Then there's another white slashing the track horizontally. By this time, if you're somewhat new to the 800, you're in full panic mode; what are these crazy girls doing? What are you doing? You can't possibly finish this fast! There's still almost half the race to go! What do you mean, faster? If you're seasoned, there's absolutely nothing going on right now thoughtwise. You're being smart and saving the mental drama for the real race.

When you reach the white line, you're supposed to change your pace from fast and relaxed (ha!) to loose and faster. You drop your arms to your hips and really drive through with every stride, trying to feel almost like every step is a leap. This is preparation for the sprint that's coming.

Then comes the last turn of the race and, with it, your own personal certificate to hell. This is where you are supposed to squeeze every last drop of juice from your sagging spirit, turn on the gas and motor is to the finish line. There's supposed to be no limitations, no second guessing, no hesitations of any kind. You are the best there and you can win and that trophy's yours and all you have to do is run yourself into oblivion. Except, that's whats going through every other girl's mind at the same time.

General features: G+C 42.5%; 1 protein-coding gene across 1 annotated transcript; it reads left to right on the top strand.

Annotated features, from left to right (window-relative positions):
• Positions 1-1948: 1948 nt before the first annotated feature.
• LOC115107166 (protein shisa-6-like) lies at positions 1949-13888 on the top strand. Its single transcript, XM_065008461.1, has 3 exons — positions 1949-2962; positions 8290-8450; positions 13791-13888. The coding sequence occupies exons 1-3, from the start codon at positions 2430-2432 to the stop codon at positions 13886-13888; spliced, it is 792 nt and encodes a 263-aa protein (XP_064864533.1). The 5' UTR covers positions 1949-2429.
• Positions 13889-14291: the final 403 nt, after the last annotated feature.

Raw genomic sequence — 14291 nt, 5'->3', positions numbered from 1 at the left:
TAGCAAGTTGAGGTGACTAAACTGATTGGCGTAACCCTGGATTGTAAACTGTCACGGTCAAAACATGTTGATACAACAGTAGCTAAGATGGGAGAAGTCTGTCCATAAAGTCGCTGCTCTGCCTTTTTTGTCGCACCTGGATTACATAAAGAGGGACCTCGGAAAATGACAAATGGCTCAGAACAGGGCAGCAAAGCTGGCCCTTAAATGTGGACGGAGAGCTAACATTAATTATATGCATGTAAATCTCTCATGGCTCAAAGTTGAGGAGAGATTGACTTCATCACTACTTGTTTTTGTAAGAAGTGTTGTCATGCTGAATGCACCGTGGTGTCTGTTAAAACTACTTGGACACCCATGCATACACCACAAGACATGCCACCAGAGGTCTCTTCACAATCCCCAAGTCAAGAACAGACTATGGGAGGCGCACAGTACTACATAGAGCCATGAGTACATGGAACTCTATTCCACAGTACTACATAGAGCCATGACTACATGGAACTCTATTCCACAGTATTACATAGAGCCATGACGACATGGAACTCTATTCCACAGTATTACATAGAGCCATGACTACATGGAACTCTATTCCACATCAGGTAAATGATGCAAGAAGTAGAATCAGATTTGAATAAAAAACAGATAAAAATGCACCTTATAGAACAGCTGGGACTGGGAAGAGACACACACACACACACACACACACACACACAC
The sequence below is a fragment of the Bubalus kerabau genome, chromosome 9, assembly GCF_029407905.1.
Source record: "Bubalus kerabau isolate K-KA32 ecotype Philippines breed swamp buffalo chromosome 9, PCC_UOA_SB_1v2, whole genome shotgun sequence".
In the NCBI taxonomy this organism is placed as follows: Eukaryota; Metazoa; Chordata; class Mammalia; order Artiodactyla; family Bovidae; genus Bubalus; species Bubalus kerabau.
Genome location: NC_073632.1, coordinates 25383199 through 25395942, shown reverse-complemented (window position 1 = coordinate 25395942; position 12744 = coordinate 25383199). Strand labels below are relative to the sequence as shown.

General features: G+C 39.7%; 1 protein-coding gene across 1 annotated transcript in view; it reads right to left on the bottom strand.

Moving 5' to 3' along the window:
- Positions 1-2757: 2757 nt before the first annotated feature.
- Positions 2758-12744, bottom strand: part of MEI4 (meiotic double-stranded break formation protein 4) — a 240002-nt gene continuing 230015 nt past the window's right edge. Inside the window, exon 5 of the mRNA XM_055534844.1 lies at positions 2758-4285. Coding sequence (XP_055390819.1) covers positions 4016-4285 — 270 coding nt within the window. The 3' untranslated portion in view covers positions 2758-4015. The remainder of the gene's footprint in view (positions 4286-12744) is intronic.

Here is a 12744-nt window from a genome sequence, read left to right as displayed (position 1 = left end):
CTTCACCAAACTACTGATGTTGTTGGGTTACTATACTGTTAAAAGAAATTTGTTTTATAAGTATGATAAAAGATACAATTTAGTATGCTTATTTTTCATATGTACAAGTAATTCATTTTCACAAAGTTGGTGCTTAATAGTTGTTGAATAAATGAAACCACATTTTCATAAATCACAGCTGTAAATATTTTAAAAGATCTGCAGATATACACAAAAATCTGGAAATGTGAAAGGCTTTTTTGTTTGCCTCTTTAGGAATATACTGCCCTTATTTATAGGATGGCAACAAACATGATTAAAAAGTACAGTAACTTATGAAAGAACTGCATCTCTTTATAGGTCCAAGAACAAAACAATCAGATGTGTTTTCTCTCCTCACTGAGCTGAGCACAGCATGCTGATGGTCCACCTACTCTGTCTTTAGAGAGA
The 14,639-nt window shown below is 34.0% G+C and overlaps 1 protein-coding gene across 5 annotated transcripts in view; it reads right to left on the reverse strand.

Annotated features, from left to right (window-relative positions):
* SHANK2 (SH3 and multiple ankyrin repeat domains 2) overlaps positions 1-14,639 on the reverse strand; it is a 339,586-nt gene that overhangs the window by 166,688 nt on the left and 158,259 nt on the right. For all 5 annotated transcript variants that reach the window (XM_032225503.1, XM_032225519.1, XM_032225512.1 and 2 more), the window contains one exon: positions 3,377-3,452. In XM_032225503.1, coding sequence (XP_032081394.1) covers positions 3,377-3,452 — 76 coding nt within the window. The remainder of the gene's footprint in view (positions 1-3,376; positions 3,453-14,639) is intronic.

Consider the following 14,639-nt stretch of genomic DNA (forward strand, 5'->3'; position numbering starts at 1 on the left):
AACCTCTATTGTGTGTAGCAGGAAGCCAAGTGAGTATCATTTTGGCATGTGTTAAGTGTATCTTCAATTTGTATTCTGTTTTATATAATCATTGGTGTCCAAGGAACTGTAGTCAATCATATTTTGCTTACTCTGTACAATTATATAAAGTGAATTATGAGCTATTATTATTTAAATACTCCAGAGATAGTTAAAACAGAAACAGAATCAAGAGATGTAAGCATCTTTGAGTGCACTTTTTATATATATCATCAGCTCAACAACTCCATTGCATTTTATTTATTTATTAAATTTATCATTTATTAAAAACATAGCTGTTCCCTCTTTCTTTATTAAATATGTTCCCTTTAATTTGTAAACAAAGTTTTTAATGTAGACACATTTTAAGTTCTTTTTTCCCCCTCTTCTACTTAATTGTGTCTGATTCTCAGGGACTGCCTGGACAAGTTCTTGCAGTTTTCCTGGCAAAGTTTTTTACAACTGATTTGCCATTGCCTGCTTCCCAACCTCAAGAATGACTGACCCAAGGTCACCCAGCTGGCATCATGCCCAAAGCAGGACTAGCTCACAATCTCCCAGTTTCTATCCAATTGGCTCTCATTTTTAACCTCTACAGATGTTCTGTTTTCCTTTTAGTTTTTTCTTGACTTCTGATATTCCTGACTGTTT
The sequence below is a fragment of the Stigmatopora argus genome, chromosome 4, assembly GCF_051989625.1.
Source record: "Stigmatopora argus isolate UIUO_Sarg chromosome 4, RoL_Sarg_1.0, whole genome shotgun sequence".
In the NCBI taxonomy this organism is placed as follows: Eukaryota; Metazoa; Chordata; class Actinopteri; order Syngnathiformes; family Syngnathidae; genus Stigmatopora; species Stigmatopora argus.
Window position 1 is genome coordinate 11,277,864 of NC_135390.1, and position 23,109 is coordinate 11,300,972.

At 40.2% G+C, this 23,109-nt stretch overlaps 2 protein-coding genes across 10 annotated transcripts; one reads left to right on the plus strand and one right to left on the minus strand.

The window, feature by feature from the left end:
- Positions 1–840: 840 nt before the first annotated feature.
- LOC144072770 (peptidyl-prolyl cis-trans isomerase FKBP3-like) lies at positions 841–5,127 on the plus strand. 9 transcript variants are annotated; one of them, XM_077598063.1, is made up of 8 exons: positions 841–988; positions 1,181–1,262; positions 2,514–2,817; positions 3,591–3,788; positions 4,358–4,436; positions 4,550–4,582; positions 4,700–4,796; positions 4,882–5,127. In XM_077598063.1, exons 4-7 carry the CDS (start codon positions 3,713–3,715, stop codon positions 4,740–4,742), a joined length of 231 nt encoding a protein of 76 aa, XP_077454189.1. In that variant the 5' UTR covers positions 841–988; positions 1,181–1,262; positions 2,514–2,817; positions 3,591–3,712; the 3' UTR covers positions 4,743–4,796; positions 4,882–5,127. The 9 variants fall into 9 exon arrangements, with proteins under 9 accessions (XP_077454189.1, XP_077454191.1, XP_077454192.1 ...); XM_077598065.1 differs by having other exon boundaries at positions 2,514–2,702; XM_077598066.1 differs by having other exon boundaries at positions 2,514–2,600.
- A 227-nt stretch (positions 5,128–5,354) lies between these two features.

You see, for all that the run is call an 800, the real race is in those final 200 meters. Sure, maybe you've used a move to get into a good position, to take one girl out of the running, but everything you've done so far is in total preparation for this half a minute-no, not even that-of complete and utter hell. You're tired, thirsty, hurting, weak, unable, and a million other things-yet your team is waiting for you to hand over that shiny baton in first place at the finish line. So there's really nothing to it but banish all thoughts of protest and hang on as you round that last bend and come upon the home stretch. You're flagging but that doesn't matter. It's so close, that finish line, and the crowd's bearing you forward on a tidal wave of cheers and you're in first and your girl is standing there first in line, her hand outstretched, looking proud and a little bit wary as you draw nearer and you can already picture that trophy in your head.